This week in Florida Politics we shall seek clarity. By week’s end we will know about the House and Senate’s competing budget proposals, how Rob Bradley intends to solve the Charlotte’s Web mystery and whether service in the Confederate Army is Hall of Fame material.
The highlight of a busy week comes Wednesday when both the Senate Appropriations and the House Appropriations committees will work on their respective budget proposals.
The House’s opening bid is $76.2 billion and the Senate’s opening response was to up the ante to $80.4 billion. The big difference is the Senate would us federal dollars to set up a health exchange to expand Medicaid and bridge a billion dollar hole created by the end of a federal reimbursement program for hospitals to care for the uninsured. The House has expressed no interest in the plan.
The week begins with talks of tax breaks. The Senate Commerce Committee Monday will take up a machinery tax break, the Higher Education Committee will consider a sales-tax exemption for textbooks and the Finance Committee will discuss a small business sales-tax holiday for the day after Thanksgiving.
Also Monday, Sen. Greg Evers, who knows how to pack a committee room, will present SB 180 to his Criminal Justice Committee. The proposal would allow designated employees and volunteers to carry guns at public schools.
Tuesday Sen. Rob Bradley and the Regulated Industries Committee will introduce SPB 7066 a measure to implement last year’s Charlotte’s Web law authorizing low-THC medicinal cannabis.
Stakeholders and the Department of Health have been unable to agree to a regulatory structure enabling the cultivation of marijuana and dispensing of medicinal oil. Two proposed sets of rules have drawn lawsuits.
“This is a grower’s rule; it’s about applicants who happen to be nurseries,” said Louis Rotundo of the Florida Medical Cannabis Association when discussing the latest challenge when it was filed two weeks ago.
There are about 20 eligible nurseries with the financial backing that could qualify for one of the five licenses available to pioneer Florida’s medicinal marijuana industry. That means there are 15 potential challengers to any rule DOH proposes.
“If the law is inoperative then it is their responsibility to identify the unusable parts of the law and get it back to the Legislature and say this doesn’t work,” said Rotundo.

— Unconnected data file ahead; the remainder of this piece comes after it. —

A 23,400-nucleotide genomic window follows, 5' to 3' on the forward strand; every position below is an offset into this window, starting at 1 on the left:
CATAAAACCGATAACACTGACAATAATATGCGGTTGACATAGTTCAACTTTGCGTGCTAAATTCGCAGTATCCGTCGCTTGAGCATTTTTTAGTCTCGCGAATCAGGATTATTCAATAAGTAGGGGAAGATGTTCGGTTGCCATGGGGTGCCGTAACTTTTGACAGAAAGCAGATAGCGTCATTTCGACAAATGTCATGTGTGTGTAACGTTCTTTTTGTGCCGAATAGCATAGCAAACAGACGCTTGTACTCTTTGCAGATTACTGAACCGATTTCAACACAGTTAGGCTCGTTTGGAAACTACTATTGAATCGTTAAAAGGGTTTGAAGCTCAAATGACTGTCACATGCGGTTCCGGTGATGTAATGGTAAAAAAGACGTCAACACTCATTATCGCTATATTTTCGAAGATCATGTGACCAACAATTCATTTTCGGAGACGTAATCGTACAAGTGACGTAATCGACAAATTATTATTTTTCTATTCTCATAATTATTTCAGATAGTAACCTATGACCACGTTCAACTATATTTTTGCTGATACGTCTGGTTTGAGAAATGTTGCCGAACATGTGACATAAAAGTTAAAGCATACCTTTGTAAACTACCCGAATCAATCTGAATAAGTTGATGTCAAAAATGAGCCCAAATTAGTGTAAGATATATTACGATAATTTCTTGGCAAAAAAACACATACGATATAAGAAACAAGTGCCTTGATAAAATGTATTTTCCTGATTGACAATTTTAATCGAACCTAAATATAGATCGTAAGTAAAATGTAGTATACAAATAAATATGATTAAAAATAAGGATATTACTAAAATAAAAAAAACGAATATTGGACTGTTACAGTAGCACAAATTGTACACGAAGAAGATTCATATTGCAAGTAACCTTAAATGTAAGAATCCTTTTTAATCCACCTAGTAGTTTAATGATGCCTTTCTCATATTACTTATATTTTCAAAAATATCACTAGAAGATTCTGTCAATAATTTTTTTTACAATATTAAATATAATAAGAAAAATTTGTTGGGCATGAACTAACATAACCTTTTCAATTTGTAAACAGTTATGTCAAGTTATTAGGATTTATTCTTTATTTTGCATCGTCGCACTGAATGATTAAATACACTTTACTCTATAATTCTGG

Bradley opens the discussion about why the law seems “inoperative” Tuesday when he introduces SPB 7066 – text scheduled to be available by 1:30 p.m. Monday.
Also Tuesday, Gov. Rick Scott and the Cabinet are expected to consider recommendations for the Florida Veterans’ Hall of Fame. The item has triggered discussion of whether Confederate veterans are eligible.
A House committee Tuesday will consider limits on red-light cameras and right-turn-on-red citations. A Senate committee takes up the wide-ranging springs protection bill, SB 918. And ending the prohibition on liquor on grocers’ shelves goes before a House committee; a Senate committee last week ripped the heart out of a similar proposal.
And CFO Jeff Atwater and The Weekly Standard’s Stephen Hayes will be the featured guests at the James Madison Institute’s 2015 Annual Dinner.
Wednesday is the day of the budget meetings and a Florida Limousine Association and Florida Taxicab Association news conference seeking regulations of “transportation network companies,” i.e., Uber and Lyft.
Thursday the Seminole Tribe will be at the Capitol, or at least lobbyists representing the Tribe’s interests, for a House Regulatory Affairs Committee meeting. It is holding a workshop to discuss gambling issues including allowing the tribe to offer games such as blackjack.
And Friday the Civil War continues when the Florida Veterans’ Hall of Fame Council will discuss possible criteria changes for candidates to be granted Hall of Fame status. The question that has been hanging over the Capitol is whether fighting under the Florida flag during the war between states qualifies one as a U.S. veteran. Current criteria holds a nominee must be a veteran as “defined by Florida statutes” – which is silent on the Civil War — and had received an honorable discharge from the United States.